Serious question, I don’t know the answer – does this differ when seeking a roommate with whom one lives than when seeking to rent a property that one owns but does not live in? And does this differ when the person posting the listing does not have any control over the property and is basically looking for people to go in on a lease with, versus when the person posting the listing is the owner/landlord/manager and is looking to rent the property? I’m not sure what the legal mechanism is by which one could be held accountable for posting a classified ad looking for three buddies to go in on a lease with. (This is admittedly a little bit more complicated than that even, since the one posting the ad is sort of tied to the property in some sense or another, though is not the landlord and does not control the property but is sort of acting like he is.)

    • Deebs

      Yeah, the 30 day notice isn’t individual-based, it’s lease-based. You signed a lease for the whole house, not single rooms in the house. If you aren’t terminating the full lease, you aren’t terminating the lease and you are still liable for it (unless there’s some kind of clause saying you can give notice on a roommate by roommate basis). It would be on the landlord if everyone left and the lease was actually terminated. But that’s not the case here. It’s not like each of you individually was month-to-month… the entire lease was month-to-month.

    • Accountering

      If you all are on a single lease, and you gave 30 day notice, then the lease terminates for all of you. If you are all on the same lease, and one person is staying on, then the lease is going to remain in full. It sounds like what happens is there is one main lease for the house, and then you all are individually subleasing from the main lease. In this case, it sounds like the main lease is still in force, and the monthly rent is still due. If he can’t fill the room, you should treat it the same as when you replace one roommate. If the room can’t get filled, the departing roommates cover their portion.

      • sockpuppetmonkey

        I find this interesting since the landlord made a point of us all tracking our original move-in dates, despite having resigned a new group lease every time someone moved in. Wouldn’t the year-lease before going month to month technically have reset every time we re-signed the lease?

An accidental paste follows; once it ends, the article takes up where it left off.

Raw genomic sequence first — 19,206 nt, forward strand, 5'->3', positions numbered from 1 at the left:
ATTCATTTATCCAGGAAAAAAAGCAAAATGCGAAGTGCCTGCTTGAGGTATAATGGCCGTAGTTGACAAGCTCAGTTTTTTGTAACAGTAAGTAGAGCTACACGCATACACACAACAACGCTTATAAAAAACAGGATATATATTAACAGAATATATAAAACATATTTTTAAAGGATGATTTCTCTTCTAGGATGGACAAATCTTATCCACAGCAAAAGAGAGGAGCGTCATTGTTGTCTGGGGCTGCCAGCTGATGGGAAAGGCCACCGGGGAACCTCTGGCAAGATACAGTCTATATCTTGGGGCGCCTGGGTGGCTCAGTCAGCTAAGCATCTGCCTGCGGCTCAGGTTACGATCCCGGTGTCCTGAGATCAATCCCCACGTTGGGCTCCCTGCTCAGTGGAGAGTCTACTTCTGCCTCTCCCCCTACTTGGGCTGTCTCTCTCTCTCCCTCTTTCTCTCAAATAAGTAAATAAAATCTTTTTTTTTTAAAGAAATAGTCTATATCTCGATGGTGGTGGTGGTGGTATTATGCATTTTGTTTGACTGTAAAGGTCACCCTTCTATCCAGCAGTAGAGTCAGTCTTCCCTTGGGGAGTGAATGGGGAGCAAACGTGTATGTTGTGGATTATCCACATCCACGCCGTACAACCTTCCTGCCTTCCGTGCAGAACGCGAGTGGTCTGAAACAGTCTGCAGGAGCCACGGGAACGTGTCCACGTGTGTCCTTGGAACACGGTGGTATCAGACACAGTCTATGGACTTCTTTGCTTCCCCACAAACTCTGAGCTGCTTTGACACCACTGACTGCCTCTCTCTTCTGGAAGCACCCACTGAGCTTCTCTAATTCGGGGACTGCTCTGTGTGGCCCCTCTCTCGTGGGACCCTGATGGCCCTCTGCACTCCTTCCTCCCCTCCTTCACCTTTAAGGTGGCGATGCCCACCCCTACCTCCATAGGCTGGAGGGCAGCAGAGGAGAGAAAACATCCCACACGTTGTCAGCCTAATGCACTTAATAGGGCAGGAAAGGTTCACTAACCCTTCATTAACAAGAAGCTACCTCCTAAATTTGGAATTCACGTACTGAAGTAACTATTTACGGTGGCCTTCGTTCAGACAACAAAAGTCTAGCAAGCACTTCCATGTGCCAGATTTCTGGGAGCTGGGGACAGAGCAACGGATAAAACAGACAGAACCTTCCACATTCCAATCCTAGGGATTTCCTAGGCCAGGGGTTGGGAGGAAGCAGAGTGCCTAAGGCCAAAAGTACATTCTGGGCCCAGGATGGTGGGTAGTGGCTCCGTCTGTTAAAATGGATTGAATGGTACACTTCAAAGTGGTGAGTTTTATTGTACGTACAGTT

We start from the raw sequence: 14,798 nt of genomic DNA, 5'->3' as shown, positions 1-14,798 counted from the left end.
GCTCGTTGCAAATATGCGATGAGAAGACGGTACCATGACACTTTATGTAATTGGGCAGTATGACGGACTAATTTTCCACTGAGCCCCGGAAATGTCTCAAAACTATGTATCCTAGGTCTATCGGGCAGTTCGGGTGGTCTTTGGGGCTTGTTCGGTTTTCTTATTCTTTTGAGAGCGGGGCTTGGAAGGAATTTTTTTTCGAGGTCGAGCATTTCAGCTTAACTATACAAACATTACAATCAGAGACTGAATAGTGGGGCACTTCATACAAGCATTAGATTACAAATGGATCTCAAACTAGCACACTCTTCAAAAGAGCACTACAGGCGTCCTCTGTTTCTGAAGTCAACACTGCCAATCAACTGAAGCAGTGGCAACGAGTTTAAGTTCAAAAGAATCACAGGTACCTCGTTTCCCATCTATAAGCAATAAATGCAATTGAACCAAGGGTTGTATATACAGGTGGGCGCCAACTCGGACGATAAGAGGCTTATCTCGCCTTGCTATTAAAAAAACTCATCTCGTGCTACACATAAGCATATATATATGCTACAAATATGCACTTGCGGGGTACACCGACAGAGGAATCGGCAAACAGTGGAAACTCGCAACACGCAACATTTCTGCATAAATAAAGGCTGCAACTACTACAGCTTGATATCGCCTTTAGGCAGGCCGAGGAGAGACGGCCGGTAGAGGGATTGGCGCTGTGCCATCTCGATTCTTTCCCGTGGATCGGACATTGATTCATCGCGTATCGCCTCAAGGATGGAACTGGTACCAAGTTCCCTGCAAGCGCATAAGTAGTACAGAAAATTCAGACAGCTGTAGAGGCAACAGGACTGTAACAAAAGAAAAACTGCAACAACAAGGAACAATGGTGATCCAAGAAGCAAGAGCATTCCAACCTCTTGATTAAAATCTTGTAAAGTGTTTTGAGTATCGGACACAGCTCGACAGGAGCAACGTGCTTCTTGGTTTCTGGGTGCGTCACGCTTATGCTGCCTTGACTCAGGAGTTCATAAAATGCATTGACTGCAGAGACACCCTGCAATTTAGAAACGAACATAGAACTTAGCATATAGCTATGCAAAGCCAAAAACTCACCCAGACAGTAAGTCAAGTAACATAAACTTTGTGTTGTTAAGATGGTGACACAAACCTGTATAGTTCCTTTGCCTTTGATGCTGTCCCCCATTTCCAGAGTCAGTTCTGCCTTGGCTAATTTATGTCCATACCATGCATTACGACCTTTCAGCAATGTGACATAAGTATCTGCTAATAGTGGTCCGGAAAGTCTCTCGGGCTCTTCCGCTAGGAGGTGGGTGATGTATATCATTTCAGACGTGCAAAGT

• Tsar of Truxton

          If it wasn’t an addendum or if the lease was not a month-to-month lease from the outset then, yes, the one-year clock would have reset. If you signed a recent document that has a one-year term, then you are technically not month-to-month as you and your landlord seem to think. It doesn’t really matter as long as the landlord is cool with people leaving.

      • Anonymous

        Arguably, notice by one would count as notice for all and the lease would cease after 30 days. Otherwise, you could have a situation where one individual’s inaction binds the others indefinitely into the future.
        .
        However, I could be wrong. Not sure how/if courts have ruled on this.

  • sockpuppetmonkey

    Thanks again folks.

    In case anyone happens to be looking for a place effective April 1: https://washingtondc.craigslist.org/doc/roo/6030842549.html (Thanks Andie302). One bedroom is currently available (one of the larges or the smaller one, TBD).

    • Tsar of Truxton

      It seems like a nice house. I don’t know what rents are like up in that area, but I am surprised you are having trouble filling it. I remember a post a few years ago about how competitive it is to get into group homes.

      • FridayGirl

        +1. It might just be the time of year. There isn’t a whole lot of movement going on in March (at least compared to December/January and summer months) since the majority of school and job-related moves seem to happen during the summer or the holidays.

        • sockpuppetmonkey

          This is by far the least interest we’ve ever had in rooms in this house (I’ve been here for 2.5 years). I chalked it up to…
          – More options in the neighborhood than previous years (more renovations)
          – The time of the year
          – The price distribution between the rooms (the smallest room has received more interest by far).

          We’ve had ~9 people come by over 2 1/2 weeks.

    • Formerly ParkViewRes

      Are you renewing it often so it doesn’t get buried? Posting it to Zillow, postlets, padmapper etc will get you more visibility.

      • sockpuppetmonkey

        Good call on Zillow, etc. Thanks. Been renewing on CL constantly.